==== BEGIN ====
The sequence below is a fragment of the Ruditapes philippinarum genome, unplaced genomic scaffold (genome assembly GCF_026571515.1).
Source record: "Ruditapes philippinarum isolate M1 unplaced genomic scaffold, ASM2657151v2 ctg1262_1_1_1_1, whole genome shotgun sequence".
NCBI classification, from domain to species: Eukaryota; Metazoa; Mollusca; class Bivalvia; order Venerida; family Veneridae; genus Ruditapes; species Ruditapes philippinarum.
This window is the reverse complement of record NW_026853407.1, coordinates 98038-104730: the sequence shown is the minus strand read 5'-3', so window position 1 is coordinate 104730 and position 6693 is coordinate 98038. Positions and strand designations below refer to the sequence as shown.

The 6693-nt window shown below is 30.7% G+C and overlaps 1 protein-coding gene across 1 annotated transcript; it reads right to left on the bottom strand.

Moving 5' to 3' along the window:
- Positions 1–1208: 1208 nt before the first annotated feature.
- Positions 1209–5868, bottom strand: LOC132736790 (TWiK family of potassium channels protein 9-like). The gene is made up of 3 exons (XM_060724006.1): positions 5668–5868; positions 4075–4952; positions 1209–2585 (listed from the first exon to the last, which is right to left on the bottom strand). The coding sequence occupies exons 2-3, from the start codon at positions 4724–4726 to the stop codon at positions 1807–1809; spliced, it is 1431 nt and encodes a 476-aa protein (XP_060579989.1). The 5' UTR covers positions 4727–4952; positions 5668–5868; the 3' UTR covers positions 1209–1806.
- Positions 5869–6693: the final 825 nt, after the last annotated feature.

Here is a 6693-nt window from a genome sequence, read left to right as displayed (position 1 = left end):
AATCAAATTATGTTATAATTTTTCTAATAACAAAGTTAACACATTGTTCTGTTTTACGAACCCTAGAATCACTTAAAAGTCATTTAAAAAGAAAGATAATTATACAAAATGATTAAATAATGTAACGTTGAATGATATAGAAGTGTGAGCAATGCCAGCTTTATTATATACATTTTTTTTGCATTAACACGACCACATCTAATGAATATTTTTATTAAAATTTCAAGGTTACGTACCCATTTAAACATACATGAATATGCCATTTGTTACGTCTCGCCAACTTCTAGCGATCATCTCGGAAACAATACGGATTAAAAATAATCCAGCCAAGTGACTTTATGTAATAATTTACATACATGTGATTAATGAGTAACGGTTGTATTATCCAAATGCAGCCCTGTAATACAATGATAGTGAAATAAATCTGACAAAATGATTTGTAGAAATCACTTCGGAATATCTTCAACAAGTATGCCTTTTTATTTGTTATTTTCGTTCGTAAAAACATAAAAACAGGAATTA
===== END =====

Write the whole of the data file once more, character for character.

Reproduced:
The sequence below is a fragment of the Ruditapes philippinarum genome, unplaced genomic scaffold (genome assembly GCF_026571515.1).
Source record: "Ruditapes philippinarum isolate M1 unplaced genomic scaffold, ASM2657151v2 ctg1262_1_1_1_1, whole genome shotgun sequence".
NCBI classification, from domain to species: Eukaryota; Metazoa; Mollusca; class Bivalvia; order Venerida; family Veneridae; genus Ruditapes; species Ruditapes philippinarum.
This window is the reverse complement of record NW_026853407.1, coordinates 98038-104730: the sequence shown is the minus strand read 5'-3', so window position 1 is coordinate 104730 and position 6693 is coordinate 98038. Positions and strand designations below refer to the sequence as shown.

The 6693-nt window shown below is 30.7% G+C and overlaps 1 protein-coding gene across 1 annotated transcript; it reads right to left on the bottom strand.

Moving 5' to 3' along the window:
- Positions 1–1208: 1208 nt before the first annotated feature.
- Positions 1209–5868, bottom strand: LOC132736790 (TWiK family of potassium channels protein 9-like). The gene is made up of 3 exons (XM_060724006.1): positions 5668–5868; positions 4075–4952; positions 1209–2585 (listed from the first exon to the last, which is right to left on the bottom strand). The coding sequence occupies exons 2-3, from the start codon at positions 4724–4726 to the stop codon at positions 1807–1809; spliced, it is 1431 nt and encodes a 476-aa protein (XP_060579989.1). The 5' UTR covers positions 4727–4952; positions 5668–5868; the 3' UTR covers positions 1209–1806.
- Positions 5869–6693: the final 825 nt, after the last annotated feature.

Here is a 6693-nt window from a genome sequence, read left to right as displayed (position 1 = left end):
AATCAAATTATGTTATAATTTTTCTAATAACAAAGTTAACACATTGTTCTGTTTTACGAACCCTAGAATCACTTAAAAGTCATTTAAAAAGAAAGATAATTATACAAAATGATTAAATAATGTAACGTTGAATGATATAGAAGTGTGAGCAATGCCAGCTTTATTATATACATTTTTTTTGCATTAACACGACCACATCTAATGAATATTTTTATTAAAATTTCAAGGTTACGTACCCATTTAAACATACATGAATATGCCATTTGTTACGTCTCGCCAACTTCTAGCGATCATCTCGGAAACAATACGGATTAAAAATAATCCAGCCAAGTGACTTTATGTAATAATTTACATACATGTGATTAATGAGTAACGGTTGTATTATCCAAATGCAGCCCTGTAATACAATGATAGTGAAATAAATCTGACAAAATGATTTGTAGAAATCACTTCGGAATATCTTCAACAAGTATGCCTTTTTATTTGTTATTTTCGTTCGTAAAAACATAAAAACAGGAATTA